Rising Florida home prices have a hit speed bump, and that’s good news for the buyer market. The slowdown comes on the heels of four years of price increases, mostly fueled by demand from foreign investors.
After double digit growth in 2013 and 2014, prices in Miami-Dade, Broward and Palm Beach counties rose only 6.2 percent between March 2015 and March 2016, the slowest pace since 2012, according to S&P/Case Shiller Home Price Indices.
Home prices in the Tampa area grew 7.6 percent. The median sale price statewide increased 10.3 percent between March 2015 and March 2016, according to the Florida Realtors Association.
Florida Buyer’s Market: Wages Rising in Florida
The upswing in median home prices over the past few years has kept many would-be buyers out of the market, despite the continued availability of low mortgage rates. Plateauing prices could turn the tables, if wage growth continues, experts say.
South Florida outpaced the nation in wage increases of 3.5 percent compared to 2 percent nationally for the year that ended in March 2016, according to the U.S. Bureau of Labor Statistics.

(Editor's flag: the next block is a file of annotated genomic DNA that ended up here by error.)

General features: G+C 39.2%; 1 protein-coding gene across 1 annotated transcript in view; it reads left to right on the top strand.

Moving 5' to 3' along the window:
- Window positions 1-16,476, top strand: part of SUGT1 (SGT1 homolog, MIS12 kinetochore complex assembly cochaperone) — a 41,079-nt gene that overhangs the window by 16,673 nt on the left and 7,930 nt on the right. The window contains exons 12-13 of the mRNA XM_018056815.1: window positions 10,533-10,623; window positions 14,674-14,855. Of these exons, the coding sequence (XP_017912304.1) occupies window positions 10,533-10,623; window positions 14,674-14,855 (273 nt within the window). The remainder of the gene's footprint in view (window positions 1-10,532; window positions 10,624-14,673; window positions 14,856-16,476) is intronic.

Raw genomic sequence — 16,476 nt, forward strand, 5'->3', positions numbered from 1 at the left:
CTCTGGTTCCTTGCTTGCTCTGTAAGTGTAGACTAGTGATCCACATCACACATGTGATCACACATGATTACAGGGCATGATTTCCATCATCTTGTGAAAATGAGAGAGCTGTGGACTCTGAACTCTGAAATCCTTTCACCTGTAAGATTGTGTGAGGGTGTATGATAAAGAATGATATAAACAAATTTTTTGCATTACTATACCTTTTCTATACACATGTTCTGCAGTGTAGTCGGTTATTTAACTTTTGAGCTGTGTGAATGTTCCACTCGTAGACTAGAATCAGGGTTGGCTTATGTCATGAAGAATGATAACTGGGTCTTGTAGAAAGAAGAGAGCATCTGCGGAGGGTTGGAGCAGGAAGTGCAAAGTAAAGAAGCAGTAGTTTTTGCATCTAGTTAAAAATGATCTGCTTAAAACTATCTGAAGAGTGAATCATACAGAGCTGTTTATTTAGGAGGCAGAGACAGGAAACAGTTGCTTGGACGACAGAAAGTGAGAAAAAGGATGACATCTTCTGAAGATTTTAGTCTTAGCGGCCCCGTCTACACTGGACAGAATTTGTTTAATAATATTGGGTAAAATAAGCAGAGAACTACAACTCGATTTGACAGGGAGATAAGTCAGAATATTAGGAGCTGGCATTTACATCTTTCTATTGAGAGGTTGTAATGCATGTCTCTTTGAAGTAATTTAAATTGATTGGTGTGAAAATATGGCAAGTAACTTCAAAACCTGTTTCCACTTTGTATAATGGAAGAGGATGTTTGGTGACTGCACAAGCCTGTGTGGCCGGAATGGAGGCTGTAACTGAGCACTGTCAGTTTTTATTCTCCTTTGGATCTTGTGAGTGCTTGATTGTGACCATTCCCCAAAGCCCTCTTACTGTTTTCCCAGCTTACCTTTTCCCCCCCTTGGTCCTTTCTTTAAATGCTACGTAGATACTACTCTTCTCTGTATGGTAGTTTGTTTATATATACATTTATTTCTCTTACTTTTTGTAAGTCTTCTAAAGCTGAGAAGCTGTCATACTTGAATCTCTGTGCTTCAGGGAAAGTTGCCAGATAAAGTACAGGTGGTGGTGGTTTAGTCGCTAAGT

More inventory and stalling prices could make homes more affordable to buyers, many of whom have been wary of bidding on overpriced homes after the market boom and subsequent downturn.
Some sellers have overpriced their properties, hoping to cash in on the upswing in recent years, but buyers aren’t caving.
Savvy buyers are waiting to see if sellers will lower their prices. As inventory increases, sellers are expected to lower prices in order to compete with comparable listings. Homes that are priced correctly will sell within 45 days; overpriced listings will take longer. And the longer a property sits on the market, the more shopworn it becomes. Serious sellers don’t want to risk a stale listing, giving buyers even more leverage when it comes to getting a home at the right price.
“There is strong evidence that this market has learned from the crash,” Ken Johnson, an economist and professor at Florida Atlantic University, recently told the Sun Sentinel.
Home sales fell throughout much of the state in April, Florida Realtors Association data shows.
Despite slowing sales, the market is still stable, according to a national Freddie Mac report. Palm Beach, Broward and Miami-Dade counties scored a 90 on the mortgage company’s Multi-Indicator Market Index. Anything over an 80 is considered stable. That’s also good news for buyers worried the market may be heading toward another crash.
Economists expect house price appreciation to continue to slow this year toward a plateau. However, major price declines are not expected throughout the state.
Taking all this information together, it looks to be a favorable climate for those wishing to purchase a home. An increase in wages coupled with a leveling off of price increases – and motivated sellers – means it could be a good market in many parts of Florida for those looking to buy property.